2.2  How Have External Deficits Adjusted in the Past?
2.3  Cross-Country Determinants of Capital Structure
  Tables
2.1  Growth of Output, Domestic and External Demand, 1982–2001
2.2  Average Trend Balance on Goods and Nonfactor Services
2.3  Scenario of Higher Expected Productivity and Alternative Scenario Where Expectations Are Overoptimistic
2.4  Welfare Effects of Industrial, Developing, and Global Agricultural Liberalization
2.5  Welfare Effects of Agricultural Liberalizations by Industrial Countries
2.6  Institutional Factors and Corporate Vulnerabilities
2.7  Macroeconomic Factors and Corporate Vulnerabilities
2.8  Sector- and Firm-Specific Factors and Corporate Vulnerabilities
2.9  Sectoral Composition by Countries
2.10  Measures of Sample Size, 1999
  Figures
2.1  Selected External Sector Variables
2.2  Private Sector Saving and Investment, and Public Sector Balance
2.3  Net Foreign Positions and External Financing Flows
2.4  Assets and Liabilities Positions
2.5  Adjustment of External Imbalances in Industrial Countries, 1973–2001
2.6  Composition of Producer Support Estimates (PSE)
2.7  Changes in Overall Producer Support Estimates (PSE) and Price-based Support, 1986–2001
2.8  Welfare Effects of Agricultural Liberalization: Industrial Versus Developing Countries
2.9  Welfare Effects of Removing Industrial Country Tariffs and Subsidies
2.10  Welfare Effects of Global Agricultural Liberalization
2.11  Welfare Effects of Agricultural Liberalization by Industrial Countries and Per Capita Income
2.12  Total Debt to Total Assets
2.13  Regional Indicators of Corporate Fragility
2.14  Institutional Factors
2.15  Macroeconomic Factors
See Also:
Video Webcast: Tamim Bayoumi, Chief of the World Economic Studies Division, talks about the sustainability of current levels of external imbalances (first essay in Chapter II)
Transcript


Video Webcast: Stephen Tokarick, Senior Economist in the World Economic Studies Division, talks about the benefits to developing countries from liberalizing trade in agriculture, especially in industrial countries (second essay in Chapter II)
Transcript

Video Webcast: Luis Catão, Senior Economist in the World Economic Studies Division, talks about what drives corporate financial vulnerabilities in emerging markets (third essay in Chapter II).
Transcript
Chapter III.
316k pdf file
Trade and Financial Integration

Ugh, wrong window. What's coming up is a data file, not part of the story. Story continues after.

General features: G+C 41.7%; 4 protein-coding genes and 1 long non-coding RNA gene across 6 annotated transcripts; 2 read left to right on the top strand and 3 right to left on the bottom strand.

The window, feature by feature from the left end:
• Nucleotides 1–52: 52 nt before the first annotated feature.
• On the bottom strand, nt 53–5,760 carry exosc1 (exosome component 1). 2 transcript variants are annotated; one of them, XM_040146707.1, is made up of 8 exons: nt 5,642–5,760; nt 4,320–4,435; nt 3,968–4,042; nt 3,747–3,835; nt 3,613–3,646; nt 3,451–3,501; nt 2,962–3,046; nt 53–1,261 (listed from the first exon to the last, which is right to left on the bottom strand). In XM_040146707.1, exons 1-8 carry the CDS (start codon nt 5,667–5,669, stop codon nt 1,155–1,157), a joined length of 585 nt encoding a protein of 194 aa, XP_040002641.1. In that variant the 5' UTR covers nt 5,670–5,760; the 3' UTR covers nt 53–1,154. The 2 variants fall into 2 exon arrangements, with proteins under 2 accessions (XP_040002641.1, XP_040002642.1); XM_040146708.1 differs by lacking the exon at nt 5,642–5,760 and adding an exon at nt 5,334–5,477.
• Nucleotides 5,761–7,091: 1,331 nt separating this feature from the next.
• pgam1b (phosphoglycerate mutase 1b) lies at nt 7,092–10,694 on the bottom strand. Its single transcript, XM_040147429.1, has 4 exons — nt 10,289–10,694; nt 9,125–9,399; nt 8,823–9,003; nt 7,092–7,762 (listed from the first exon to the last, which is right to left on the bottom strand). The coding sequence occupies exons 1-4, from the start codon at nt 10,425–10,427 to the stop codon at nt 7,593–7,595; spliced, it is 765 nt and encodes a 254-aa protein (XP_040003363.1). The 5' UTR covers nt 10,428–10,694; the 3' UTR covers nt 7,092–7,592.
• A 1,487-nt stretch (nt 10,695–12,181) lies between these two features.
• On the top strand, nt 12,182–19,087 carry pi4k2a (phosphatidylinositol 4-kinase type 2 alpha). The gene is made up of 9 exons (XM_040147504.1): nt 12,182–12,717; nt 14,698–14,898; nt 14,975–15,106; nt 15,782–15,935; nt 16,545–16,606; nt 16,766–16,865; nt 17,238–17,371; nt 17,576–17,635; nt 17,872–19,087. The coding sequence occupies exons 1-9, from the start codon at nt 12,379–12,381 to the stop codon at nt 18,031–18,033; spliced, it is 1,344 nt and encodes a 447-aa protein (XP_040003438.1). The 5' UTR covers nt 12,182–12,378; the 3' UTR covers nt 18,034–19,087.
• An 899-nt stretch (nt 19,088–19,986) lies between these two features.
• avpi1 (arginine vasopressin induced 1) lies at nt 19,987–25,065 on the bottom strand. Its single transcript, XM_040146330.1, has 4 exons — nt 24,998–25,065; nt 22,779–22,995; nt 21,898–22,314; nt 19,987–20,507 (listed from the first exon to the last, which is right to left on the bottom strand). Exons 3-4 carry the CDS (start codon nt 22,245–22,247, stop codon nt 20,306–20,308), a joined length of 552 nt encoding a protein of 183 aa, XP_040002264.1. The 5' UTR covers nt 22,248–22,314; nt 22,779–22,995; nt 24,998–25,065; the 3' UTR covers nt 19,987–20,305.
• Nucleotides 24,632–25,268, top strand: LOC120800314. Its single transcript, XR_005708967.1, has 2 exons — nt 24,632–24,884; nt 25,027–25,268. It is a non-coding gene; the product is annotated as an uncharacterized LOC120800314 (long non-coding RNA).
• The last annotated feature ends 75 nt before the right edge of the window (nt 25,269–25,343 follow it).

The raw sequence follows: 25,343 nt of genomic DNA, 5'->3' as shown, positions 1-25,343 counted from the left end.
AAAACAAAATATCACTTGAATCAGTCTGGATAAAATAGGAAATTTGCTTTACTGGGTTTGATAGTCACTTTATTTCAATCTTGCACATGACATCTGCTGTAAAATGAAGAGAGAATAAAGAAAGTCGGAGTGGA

Increasing Integration in Recent Decades
Comparison with Earlier Historical Periods
Why Does Trade Integration Differ Across Regions?
Consequences of Trade and Financial Integration for Macroeconomic Volatility
Appendix 3.1. Definitions, Data Sources, and Country Coverage
References
  Boxes
3.1  Using Prices to Measure Goods Market Integration
3.2  Transport Costs
3.3  Gravity Model of International Trade
3.4  Vertical Specialization in the Global Economy
3.5  Trade and Growth
  Tables
3.1  Rising Global Integration
3.2  Trade Openness and Saving-Investment Correlations
3.3  Undertrading in Developing Countries, 1995–99
3.4  Changes in Undertrading Over Time
3.5  Bilateral Policy Restrictiveness in Developing Countries, 1997–99
3.6  Gravity Model Estimates
  Figures
3.1  Complementarity of Trade and Financial Integration
3.2  Complementarity of Trade and Financial Integration Across Countries
3.3  Global Integration, 1870–1995
3.4  Why Do Developing Countries Trade Less Than Industrial Countries?
3.5  Why Does East Asia Trade More Than Other Developing Country Regions?
3.6  Factor Content of Net Exports, 1991–2000
3.7  Trade and Financial Openness Across Developing Countries, 1995–99
3.8  Trade and Financial Integration Across Developing Regions 1975–99
3.9  Frequency of External Financial Crises in Developing Countries
3.10  Output Volatility, 1975–99
See Also:
Video Webcast: Thomas Helbling, Senior Economist in the World Economic Studies Division, summarizes Chapter III on trade and financial integration, which addresses—among other things—the frequently neglected complementarity between trade and finance.
Transcript
Annex.
87k pdf file
Summing Up by the Chair
Major Currency Areas
Emerging Markets
Agricultural Policies
Capital Structure and Corporate Performance
Trade and Financial Intergration
350k pdf file Statistical Appendix
Assumptions
Data and Conventions
Classification of Countries
General Features and Compositions of Groups in the World Economic Outlook Classification
List of Tables
     Output (Tables 1–7)
     Inflation (Tables 8–13)
     Financial Policies (Tables 14–21)
     Foreign Trade (Tables 22–26)
     Current Account Transactions (Tables 27–32)
     Balance of Payments and External Financing
      (Tables 33–37)
     External Debt and Debt Service (Tables 38–43)
     Flow of Funds (Table 44)
     Medium-Term Baseline Scenario (Tables 45–46)
  Box
A.1  Economic Policy Assumptions Underlying the Projections for Selected Advanced Economies
123k pdf file World Economic Outlook and Staff Studies for the World Economic Outlook, Selected Topics